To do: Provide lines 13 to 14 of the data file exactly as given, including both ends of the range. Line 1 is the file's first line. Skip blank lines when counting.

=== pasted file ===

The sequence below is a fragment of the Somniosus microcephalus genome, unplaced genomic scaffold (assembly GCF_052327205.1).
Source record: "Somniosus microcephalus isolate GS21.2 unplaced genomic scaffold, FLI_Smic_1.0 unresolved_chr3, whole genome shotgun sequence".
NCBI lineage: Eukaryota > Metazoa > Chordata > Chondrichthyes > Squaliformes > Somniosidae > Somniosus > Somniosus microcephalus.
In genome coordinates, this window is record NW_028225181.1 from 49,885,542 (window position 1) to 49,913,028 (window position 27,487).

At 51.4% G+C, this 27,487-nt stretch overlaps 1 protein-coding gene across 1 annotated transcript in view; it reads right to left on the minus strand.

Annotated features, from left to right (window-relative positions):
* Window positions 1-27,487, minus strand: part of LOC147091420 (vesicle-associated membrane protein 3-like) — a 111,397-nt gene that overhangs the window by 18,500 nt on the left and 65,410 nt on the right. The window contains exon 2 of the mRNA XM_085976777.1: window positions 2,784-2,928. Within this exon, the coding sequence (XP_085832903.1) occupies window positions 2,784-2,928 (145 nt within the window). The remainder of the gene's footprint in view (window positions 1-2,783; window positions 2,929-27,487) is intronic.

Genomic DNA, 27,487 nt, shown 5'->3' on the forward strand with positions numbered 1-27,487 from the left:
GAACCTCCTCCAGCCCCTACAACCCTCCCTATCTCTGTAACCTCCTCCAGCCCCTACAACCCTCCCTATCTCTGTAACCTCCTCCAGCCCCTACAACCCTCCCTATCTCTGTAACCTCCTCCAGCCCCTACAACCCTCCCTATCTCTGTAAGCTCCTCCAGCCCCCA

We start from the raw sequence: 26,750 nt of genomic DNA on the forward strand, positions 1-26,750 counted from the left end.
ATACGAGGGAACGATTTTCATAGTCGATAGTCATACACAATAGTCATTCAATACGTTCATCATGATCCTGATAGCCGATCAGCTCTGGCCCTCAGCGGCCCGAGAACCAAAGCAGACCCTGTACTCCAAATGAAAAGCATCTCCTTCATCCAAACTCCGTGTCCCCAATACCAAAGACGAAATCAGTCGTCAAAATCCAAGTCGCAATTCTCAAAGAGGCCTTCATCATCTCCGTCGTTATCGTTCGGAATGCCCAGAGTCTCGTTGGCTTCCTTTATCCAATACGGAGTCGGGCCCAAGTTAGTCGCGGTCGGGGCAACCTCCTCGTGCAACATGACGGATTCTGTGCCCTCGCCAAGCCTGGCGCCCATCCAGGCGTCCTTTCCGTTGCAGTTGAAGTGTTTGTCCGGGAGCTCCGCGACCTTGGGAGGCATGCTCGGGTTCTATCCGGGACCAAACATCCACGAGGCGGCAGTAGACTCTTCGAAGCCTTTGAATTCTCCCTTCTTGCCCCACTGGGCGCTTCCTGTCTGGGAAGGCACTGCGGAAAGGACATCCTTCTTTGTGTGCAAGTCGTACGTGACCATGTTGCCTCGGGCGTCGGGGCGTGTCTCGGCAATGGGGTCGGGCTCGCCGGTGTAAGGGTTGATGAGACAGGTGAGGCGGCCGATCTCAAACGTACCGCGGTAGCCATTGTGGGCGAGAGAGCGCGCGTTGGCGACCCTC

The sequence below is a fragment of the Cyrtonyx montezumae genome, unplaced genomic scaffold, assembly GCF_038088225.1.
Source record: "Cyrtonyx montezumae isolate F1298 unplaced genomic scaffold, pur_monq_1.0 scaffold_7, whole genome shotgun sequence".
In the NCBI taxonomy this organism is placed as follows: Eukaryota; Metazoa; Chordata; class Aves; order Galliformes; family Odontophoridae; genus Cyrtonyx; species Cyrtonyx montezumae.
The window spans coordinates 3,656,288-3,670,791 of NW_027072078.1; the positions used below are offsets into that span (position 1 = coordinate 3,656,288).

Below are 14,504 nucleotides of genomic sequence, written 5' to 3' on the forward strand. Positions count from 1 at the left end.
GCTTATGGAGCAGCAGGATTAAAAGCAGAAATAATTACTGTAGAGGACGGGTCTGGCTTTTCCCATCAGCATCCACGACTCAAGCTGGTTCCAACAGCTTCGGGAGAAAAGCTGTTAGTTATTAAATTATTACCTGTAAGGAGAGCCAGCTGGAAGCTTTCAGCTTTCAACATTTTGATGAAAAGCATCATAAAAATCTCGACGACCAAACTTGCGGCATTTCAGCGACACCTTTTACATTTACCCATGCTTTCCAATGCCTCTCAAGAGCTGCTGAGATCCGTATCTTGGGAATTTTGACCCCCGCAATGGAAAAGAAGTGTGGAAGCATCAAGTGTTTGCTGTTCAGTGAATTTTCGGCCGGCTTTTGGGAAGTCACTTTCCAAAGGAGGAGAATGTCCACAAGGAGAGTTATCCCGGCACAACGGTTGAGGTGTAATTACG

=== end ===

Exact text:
Source record: "Cyrtonyx montezumae isolate F1298 unplaced genomic scaffold, pur_monq_1.0 scaffold_7, whole genome shotgun sequence".
In the NCBI taxonomy this organism is placed as follows: Eukaryota; Metazoa; Chordata; class Aves; order Galliformes; family Odontophoridae; genus Cyrtonyx; species Cyrtonyx montezumae.